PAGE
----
WILLIAMSBURG — If Tabitha Sewer’s life was carefully stitched together, it would be bright and boldly sewn.
The 36-year-old mother of two wore many different hats — and outfits she designed — before she created the DIY fashion empire and clothing business that bears her name.
After she served 10½ years in the U.S. Air Force, Sewer used the GI Bill to attend college at ECPI and Saint Leo universities to earn her bachelor and master degrees in business and become a college professor. It wasn’t long before she found a hobby that turned into a new career.
Although her mother — an avid sewer who attended fashion school in the Philippines — taught her the basics as a child, Sewer didn’t buy a machine and learn the art until eight years ago, when she was a stay-at-home mother in search of something to do.
“I practiced long and hard because I wanted to sew as well as my mom,” Sewer said. “Being able to make my own clothes is such a dream come true. I love making my own clothes because it’s custom-made for my body and because I love fashion.”
Two years ago, Brother USA, the sewing machine company that dates back to 1908, picked her up as a full-time Brother Sews and Crafts ambassador.
She recently joined Brother’s Side Hustle campaign which helps DIY crafters and sewists — a play on the word artists — take their hobby and turn it into a profitable business.
Ashley Guido, manager of public relations and influencer marketing at Brother USA, said the campaign celebrates its machinery and showcases how entrepreneurs, like Sewer, can start a small business.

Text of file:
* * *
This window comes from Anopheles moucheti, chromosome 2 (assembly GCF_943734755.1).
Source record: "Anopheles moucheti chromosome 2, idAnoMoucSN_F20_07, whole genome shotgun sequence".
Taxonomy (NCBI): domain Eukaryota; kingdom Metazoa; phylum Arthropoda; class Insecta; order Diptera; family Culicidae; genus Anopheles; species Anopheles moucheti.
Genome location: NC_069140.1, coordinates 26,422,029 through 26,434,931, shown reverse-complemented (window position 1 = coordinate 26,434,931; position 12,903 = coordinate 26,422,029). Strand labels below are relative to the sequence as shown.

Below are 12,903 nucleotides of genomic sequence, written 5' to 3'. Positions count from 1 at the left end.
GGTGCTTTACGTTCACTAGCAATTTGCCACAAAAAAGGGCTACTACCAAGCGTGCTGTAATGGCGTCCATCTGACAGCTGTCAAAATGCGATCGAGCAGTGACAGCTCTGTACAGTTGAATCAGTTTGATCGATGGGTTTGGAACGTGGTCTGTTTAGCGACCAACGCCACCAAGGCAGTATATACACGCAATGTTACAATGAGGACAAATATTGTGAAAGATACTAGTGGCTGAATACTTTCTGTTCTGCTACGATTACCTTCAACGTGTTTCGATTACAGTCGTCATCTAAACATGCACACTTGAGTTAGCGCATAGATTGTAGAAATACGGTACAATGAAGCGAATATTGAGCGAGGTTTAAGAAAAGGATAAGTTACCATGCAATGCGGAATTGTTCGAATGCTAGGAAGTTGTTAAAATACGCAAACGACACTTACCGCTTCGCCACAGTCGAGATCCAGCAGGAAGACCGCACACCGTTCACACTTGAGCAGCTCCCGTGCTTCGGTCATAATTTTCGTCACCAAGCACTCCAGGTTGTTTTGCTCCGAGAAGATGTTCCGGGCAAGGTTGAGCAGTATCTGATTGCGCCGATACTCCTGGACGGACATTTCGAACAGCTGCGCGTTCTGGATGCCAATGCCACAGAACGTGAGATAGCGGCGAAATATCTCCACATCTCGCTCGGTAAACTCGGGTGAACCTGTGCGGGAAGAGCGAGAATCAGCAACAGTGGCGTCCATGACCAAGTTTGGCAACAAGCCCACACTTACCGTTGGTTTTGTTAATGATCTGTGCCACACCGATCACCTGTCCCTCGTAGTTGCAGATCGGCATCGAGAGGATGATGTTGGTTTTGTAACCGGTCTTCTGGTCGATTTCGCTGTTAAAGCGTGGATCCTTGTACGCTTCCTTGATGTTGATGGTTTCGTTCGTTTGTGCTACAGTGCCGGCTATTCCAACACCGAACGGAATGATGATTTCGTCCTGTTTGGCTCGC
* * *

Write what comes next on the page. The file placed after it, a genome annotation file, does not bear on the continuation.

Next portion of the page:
“It can be a hobby, but it truly can turn into a small business and help empower people to take that next step,” Guido said. “Many people think of sewing as a little bit dated, but people are bringing it back, and it’s no longer just your grandmother or aunt.”
Today, Sewer spends her time sewing her own clothes on her Brother Stellaire Innov-is machine, designing patterns, providing fashion inspiration, and teaching tips and tricks as a content creator.
Sewer films and photographs new content weekly.
“I find designer things — from hundreds to thousands of dollars — and I show people how to recreate those things at a cheaper cost,” Sewer said.
She recently recreated a Cynthia Rowley dress that retailed at $400. Sewer’s take on the color block maxi dress cost less than $20.
“Not to toot my own horn, but I can recreate almost anything,” she said. “The majority of the people on social media said it was better than the original.”
Sewer has 47,400 worldwide followers on her Instagram account.
Her repertoire includes apparel, accessories, buckles and patterns (named for influential African American women).
In February, she launched a new line featuring playful and unique buttons. They are sold on her website, tabithasewer.com, and in 20 small brick-and-mortar stores.
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The pieces she designs are colorful and bright — just like her upbeat personality.
“I’m just a big kid,” Sewer said.
Three months ago Sewer decided to scale and expand her business. She and her two employees moved into a warehouse studio in Williamsburg.
Business picked up during the pandemic, because people have been eager to find things to do from home, Sewer said.
“I think crafting at home brings a lot of people joy and occupies their mind just to refocus on something more positive and fun,” she said. “And sewing is a skill that needs to be passed down; it’s really important.”